The Mental Health Benefits of Self-Care

By many estimates, mental health in the United States is frayed. A recent study found that 18 percent of American adults have a mental health condition. Perhaps most tragically, 56 percent of Americans with a mental illness did not receive treatment, largely because mental health providers are in short supply. More and more, the average American is left to care for his mental health on his own. Here are some tips on how to practice self-care more effectively.


Right now, you might be wondering what self-care means. While it’s a relatively new term, the basic idea is ancient: Be as kind as yourself as you are to other people. Attend to your own mental and emotional needs, and don’t neglect your overall health. Some of the benefits of self-care include boosting your self-esteem, being more productive at work, and building up a stronger resistance to disease and illness, among many others.

Getting Enough Quality Sleep

Perhaps the most essential way to take care of yourself is to get enough sleep. In our culture, we often equate sleep with a blank period of time in which we’re not being productive. But our waking lives suffer immensely if we don’t get enough rest. The full list of benefits that sleep provides is extensive: your skin glows, your stress goes down, you’re in a better mood, and your memory is sharper. You’ll also maintain your weight. The point is, make sure to get between seven and nine hours of sleep a night and that your sleep is quality. If you find yourself regularly waking in the night or waking up with pain, your mattress might not be providing the support you need. For example, if you suffer from back and joint pain and “if you’re currently sleeping on a mattress that doesn’t offer you the proper support or spinal alignment, there’s a good chance it’s actually making your back or joint pain worse.” You might need a mattress that’s specifically tailored for your condition and that will help you improve your sleep.

Taking Time to Relax

Americans also seem to harbor the idea that we always need to be productive, and if we push ourselves, we’ll get more done. However, studies have shown that our health suffers if we don’t take the time to relax. Actually, relaxing heals us while we’re awake in many of the same ways that sleeping does when we’re unconscious. When you relax, your focus improves. Your energy goes up. You recover quicker from working out or from a strain on your body. You’re also more motivated to complete work or home projects after you spend time away from them. Also, relaxing has been shown to fight off infection and lower blood pressure.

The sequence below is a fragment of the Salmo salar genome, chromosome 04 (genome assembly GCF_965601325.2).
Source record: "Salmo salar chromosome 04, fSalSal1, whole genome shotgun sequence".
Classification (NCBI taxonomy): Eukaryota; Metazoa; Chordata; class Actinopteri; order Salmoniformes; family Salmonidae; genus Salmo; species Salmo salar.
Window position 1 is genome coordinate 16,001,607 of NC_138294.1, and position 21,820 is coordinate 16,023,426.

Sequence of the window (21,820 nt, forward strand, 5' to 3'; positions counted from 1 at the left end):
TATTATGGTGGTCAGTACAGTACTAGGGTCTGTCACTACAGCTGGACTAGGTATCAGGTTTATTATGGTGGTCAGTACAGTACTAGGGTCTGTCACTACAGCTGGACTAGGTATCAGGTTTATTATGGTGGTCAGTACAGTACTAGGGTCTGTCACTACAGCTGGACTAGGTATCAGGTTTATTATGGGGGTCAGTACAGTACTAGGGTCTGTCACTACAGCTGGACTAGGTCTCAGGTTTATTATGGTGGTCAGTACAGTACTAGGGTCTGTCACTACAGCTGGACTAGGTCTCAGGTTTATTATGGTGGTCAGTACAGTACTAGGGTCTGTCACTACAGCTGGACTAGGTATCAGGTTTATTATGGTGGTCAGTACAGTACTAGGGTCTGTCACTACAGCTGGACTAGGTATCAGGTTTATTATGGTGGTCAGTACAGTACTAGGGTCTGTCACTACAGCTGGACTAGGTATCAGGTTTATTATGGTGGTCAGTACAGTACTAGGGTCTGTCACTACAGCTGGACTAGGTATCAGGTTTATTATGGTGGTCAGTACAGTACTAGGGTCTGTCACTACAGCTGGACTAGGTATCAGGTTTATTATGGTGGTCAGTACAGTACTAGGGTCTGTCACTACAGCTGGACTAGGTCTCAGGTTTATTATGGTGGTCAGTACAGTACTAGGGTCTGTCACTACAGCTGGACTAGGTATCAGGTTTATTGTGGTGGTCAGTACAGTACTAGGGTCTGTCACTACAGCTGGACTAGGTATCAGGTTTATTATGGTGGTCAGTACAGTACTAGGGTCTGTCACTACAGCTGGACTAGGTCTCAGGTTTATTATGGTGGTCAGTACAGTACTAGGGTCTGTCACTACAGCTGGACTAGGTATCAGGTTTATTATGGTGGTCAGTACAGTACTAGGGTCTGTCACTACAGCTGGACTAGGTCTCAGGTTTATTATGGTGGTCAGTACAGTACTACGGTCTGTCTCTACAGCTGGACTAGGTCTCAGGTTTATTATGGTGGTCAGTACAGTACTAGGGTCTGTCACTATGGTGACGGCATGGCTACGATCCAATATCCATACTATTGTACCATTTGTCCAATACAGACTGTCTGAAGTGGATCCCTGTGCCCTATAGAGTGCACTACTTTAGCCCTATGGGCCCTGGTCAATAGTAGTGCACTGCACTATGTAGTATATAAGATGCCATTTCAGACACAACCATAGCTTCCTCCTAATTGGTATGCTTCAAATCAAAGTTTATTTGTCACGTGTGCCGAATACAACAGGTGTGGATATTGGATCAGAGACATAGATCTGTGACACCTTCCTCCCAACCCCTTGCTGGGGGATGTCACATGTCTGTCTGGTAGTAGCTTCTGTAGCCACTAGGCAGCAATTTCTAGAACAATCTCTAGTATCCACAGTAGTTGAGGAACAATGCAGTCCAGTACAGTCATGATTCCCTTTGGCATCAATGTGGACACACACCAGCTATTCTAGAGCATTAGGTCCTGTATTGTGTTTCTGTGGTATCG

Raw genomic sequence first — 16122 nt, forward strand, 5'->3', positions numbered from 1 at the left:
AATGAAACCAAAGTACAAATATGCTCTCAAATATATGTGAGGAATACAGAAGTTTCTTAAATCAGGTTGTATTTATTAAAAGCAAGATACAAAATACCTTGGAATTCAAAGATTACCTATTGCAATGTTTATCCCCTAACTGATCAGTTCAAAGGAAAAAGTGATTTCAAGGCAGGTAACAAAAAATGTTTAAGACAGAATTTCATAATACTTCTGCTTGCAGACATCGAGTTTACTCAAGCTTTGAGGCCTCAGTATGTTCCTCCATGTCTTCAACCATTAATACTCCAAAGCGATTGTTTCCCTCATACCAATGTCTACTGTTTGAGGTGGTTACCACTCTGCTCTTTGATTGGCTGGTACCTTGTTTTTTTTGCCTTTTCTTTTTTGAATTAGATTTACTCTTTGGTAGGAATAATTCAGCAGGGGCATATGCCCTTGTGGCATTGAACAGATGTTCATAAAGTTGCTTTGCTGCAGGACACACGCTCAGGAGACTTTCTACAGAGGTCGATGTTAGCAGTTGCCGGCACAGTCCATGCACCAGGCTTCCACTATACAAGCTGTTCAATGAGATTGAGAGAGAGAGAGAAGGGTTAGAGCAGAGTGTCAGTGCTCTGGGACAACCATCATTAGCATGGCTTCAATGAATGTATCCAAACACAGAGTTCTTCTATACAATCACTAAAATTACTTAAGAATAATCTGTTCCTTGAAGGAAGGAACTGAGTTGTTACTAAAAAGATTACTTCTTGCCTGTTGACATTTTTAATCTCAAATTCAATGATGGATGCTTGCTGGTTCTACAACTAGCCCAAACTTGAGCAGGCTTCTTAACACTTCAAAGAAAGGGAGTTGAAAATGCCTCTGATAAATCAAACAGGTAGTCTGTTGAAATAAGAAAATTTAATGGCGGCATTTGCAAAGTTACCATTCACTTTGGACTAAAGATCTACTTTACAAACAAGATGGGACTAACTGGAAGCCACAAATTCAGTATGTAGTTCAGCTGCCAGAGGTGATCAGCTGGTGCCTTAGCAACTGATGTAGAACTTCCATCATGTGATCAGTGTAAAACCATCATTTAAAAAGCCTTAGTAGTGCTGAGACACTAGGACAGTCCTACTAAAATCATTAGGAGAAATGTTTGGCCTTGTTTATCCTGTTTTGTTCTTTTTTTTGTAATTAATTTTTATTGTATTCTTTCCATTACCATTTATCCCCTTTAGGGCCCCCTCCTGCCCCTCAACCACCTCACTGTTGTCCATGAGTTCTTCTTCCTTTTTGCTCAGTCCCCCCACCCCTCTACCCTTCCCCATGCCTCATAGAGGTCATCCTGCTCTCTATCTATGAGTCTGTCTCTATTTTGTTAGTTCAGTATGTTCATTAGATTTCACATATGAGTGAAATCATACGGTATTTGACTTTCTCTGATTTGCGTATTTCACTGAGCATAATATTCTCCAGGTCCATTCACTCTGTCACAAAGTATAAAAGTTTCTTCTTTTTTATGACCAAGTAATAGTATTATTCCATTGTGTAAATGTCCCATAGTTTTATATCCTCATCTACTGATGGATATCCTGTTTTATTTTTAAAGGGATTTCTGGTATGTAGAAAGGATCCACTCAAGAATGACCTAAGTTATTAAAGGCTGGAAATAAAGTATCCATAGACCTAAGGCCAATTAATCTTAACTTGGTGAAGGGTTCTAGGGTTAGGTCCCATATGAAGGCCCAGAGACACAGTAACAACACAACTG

Saying No

While you don’t want to make it a habit of canceling on people, it’s also important to say “no” where appropriate. Studies have even shown that over-committing to a range of obligations is a strong predictor for developing blood clots. Be aware of when it’s best to not overextend yourself. Here are some techniques to turning someone down. Offer a conditional “yes.” (Say that you’d love to, but your schedule won’t allow it.) Or float out a compromise – to meet up at a later time, for instance. Of course, sometimes the answer is simply no, and in certain situations, you just have to set boundaries and expect others to respect them.

A Quiet Space

Our lives are hectic. That’s why it’s important to find or create a quiet space we can retreat into, even for a few minutes a day. That space doesn’t have to be luxurious, but choose it wisely. A guest bedroom no one uses, a limestone bench in the garden, or a nook in the attic with a view onto the yard – if any of these spaces calm you, take a few minutes a day and meditate there. Being still and mindful for just five to 10 minutes a day has been shown to restore your focus and center your world. Afterward, most people find that they’re able to face the duties in their lives with renewed vigor and patience.

The mind is the body’s command center, and if it’s scrambled or frenzied, your life goes haywire. So, stick to a routine. Get enough sleep. Eat well. Don’t put too much pressure on yourself. Adult life often tosses you around without your control, but taking these measures can steady your course through all the ups and downs that you encounter.

Photo by Simon Migaj on Unsplash